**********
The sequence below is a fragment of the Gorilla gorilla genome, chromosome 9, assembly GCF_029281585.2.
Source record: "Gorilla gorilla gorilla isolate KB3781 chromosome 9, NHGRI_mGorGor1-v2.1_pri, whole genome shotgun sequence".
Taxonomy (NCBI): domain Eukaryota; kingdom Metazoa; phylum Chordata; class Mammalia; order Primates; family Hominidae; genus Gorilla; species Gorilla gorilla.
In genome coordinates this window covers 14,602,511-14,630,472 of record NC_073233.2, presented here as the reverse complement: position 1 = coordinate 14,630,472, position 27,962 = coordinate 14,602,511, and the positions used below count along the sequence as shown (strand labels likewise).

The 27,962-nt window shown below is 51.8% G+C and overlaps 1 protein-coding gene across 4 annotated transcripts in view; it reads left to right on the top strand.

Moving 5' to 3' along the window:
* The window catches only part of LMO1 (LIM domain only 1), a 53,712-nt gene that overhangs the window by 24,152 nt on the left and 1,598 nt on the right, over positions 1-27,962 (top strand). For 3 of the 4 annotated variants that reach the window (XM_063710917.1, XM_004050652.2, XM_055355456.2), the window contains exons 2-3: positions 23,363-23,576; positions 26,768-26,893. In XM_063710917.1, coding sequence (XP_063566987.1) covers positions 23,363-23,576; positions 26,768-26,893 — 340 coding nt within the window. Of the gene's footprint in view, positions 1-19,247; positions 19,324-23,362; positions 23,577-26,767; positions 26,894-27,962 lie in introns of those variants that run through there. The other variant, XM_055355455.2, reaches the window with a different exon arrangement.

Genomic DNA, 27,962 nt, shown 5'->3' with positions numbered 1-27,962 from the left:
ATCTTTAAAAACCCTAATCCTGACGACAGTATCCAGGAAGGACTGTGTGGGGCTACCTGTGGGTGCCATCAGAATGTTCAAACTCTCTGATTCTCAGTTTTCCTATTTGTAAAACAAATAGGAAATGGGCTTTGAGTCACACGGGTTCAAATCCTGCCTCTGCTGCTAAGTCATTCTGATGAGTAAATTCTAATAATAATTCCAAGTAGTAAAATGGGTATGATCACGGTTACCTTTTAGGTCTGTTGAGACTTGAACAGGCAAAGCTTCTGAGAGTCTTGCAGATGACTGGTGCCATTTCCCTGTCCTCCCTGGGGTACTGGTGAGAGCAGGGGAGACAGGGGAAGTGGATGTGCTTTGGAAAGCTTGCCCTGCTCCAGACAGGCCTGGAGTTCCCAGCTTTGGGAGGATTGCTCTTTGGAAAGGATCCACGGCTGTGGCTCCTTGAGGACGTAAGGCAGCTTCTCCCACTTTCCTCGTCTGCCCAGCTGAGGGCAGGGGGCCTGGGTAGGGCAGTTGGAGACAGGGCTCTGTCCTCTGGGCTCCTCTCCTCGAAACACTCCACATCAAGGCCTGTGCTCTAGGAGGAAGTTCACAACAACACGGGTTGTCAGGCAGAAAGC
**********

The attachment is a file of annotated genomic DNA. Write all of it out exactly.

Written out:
The sequence below is a fragment of the Gorilla gorilla genome, chromosome 9, assembly GCF_029281585.2.
Source record: "Gorilla gorilla gorilla isolate KB3781 chromosome 9, NHGRI_mGorGor1-v2.1_pri, whole genome shotgun sequence".
Taxonomy (NCBI): domain Eukaryota; kingdom Metazoa; phylum Chordata; class Mammalia; order Primates; family Hominidae; genus Gorilla; species Gorilla gorilla.
In genome coordinates this window covers 14,602,511-14,630,472 of record NC_073233.2, presented here as the reverse complement: position 1 = coordinate 14,630,472, position 27,962 = coordinate 14,602,511, and the positions used below count along the sequence as shown (strand labels likewise).

The 27,962-nt window shown below is 51.8% G+C and overlaps 1 protein-coding gene across 4 annotated transcripts in view; it reads left to right on the top strand.

Moving 5' to 3' along the window:
* The window catches only part of LMO1 (LIM domain only 1), a 53,712-nt gene that overhangs the window by 24,152 nt on the left and 1,598 nt on the right, over positions 1-27,962 (top strand). For 3 of the 4 annotated variants that reach the window (XM_063710917.1, XM_004050652.2, XM_055355456.2), the window contains exons 2-3: positions 23,363-23,576; positions 26,768-26,893. In XM_063710917.1, coding sequence (XP_063566987.1) covers positions 23,363-23,576; positions 26,768-26,893 — 340 coding nt within the window. Of the gene's footprint in view, positions 1-19,247; positions 19,324-23,362; positions 23,577-26,767; positions 26,894-27,962 lie in introns of those variants that run through there. The other variant, XM_055355455.2, reaches the window with a different exon arrangement.

Genomic DNA, 27,962 nt, shown 5'->3' with positions numbered 1-27,962 from the left:
ATCTTTAAAAACCCTAATCCTGACGACAGTATCCAGGAAGGACTGTGTGGGGCTACCTGTGGGTGCCATCAGAATGTTCAAACTCTCTGATTCTCAGTTTTCCTATTTGTAAAACAAATAGGAAATGGGCTTTGAGTCACACGGGTTCAAATCCTGCCTCTGCTGCTAAGTCATTCTGATGAGTAAATTCTAATAATAATTCCAAGTAGTAAAATGGGTATGATCACGGTTACCTTTTAGGTCTGTTGAGACTTGAACAGGCAAAGCTTCTGAGAGTCTTGCAGATGACTGGTGCCATTTCCCTGTCCTCCCTGGGGTACTGGTGAGAGCAGGGGAGACAGGGGAAGTGGATGTGCTTTGGAAAGCTTGCCCTGCTCCAGACAGGCCTGGAGTTCCCAGCTTTGGGAGGATTGCTCTTTGGAAAGGATCCACGGCTGTGGCTCCTTGAGGACGTAAGGCAGCTTCTCCCACTTTCCTCGTCTGCCCAGCTGAGGGCAGGGGGCCTGGGTAGGGCAGTTGGAGACAGGGCTCTGTCCTCTGGGCTCCTCTCCTCGAAACACTCCACATCAAGGCCTGTGCTCTAGGAGGAAGTTCACAACAACACGGGTTGTCAGGCAGAAAGC